(April 19) – Three major components of the House Democrats’ effort to combat the epidemic of opioid addiction in Colorado won voice-vote approval in the House tonight.

HB18-1136 is Rep. Brittany Pettersen’s bill for a tenfold increase in residential and inpatient substance abuse treatment through Medicaid coverage, mostly by drawing down federal funds. Currently, Medicaid only covers three days of detox — nowhere near enough time to significantly reduce the risk of readdiction — and does not cover inpatient treatment.

The opioid epidemic claimed more American lives last year than the entire Vietnam War and is the leading cause of death for Americans under the age of 50. But Rep. Pettersen said the problem became real to her when her mother finally asked for help after struggling with a substance use disorder for 30 years.

“This bill begins to close a significant gap I saw firsthand when my mom was begging for help and there was nowhere for her to go,” Rep. Pettersen, D-Lakewood, said tonight.

“We are not saving state dollars by denying coverage,” she added. “We are spending more in revolving-door emergency room visits, ICU care and the criminal justice system. And we are letting people die.”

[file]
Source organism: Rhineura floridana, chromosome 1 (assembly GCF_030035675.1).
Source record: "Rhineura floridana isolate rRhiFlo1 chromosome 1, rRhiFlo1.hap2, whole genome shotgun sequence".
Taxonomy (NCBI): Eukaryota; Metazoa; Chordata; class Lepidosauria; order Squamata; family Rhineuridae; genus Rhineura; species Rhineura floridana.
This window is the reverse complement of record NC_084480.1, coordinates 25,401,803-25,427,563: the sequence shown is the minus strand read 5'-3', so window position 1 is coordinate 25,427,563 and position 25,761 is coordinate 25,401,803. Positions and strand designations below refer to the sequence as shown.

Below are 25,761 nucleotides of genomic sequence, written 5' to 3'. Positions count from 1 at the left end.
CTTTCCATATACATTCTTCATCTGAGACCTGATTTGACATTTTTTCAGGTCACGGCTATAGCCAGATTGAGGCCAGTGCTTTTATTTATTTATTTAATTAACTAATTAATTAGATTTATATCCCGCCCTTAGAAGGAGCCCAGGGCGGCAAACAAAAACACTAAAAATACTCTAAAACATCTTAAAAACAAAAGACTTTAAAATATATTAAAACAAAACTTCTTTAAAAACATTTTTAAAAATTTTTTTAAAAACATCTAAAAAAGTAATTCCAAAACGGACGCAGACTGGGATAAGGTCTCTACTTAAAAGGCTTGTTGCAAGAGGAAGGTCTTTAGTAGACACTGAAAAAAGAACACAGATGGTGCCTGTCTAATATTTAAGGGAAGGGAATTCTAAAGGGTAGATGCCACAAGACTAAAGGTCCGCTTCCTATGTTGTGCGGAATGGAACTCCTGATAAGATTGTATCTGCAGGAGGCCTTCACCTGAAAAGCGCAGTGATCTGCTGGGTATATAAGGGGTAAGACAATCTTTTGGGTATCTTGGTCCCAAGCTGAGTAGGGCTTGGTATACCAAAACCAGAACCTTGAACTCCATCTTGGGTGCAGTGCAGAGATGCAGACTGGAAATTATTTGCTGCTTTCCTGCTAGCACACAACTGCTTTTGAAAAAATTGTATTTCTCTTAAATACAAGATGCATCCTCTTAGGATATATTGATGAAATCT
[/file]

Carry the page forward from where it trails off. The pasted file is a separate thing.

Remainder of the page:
Also passing tonight was HB18-1007, by Reps. Chris Kennedy, D-Lakewood, and Jonathan Singer, D-Longmont, to require insurance companies and Medicaid to provide faster approval of medication-assisted treatment so patients with substance use disorders don’t go back to opioids while waiting for approval to begin their treatment.

The House also passed HB18-1003, Rep. Pettersen’s bill to create a committee to study the substance use disorder problem in Colorado, increase training for providers on best practices for prescribing opioids and prevention and reduction programs for at-risk youth in highly affected areas.

After recorded votes all three bills will be sent to the state Senate.

 

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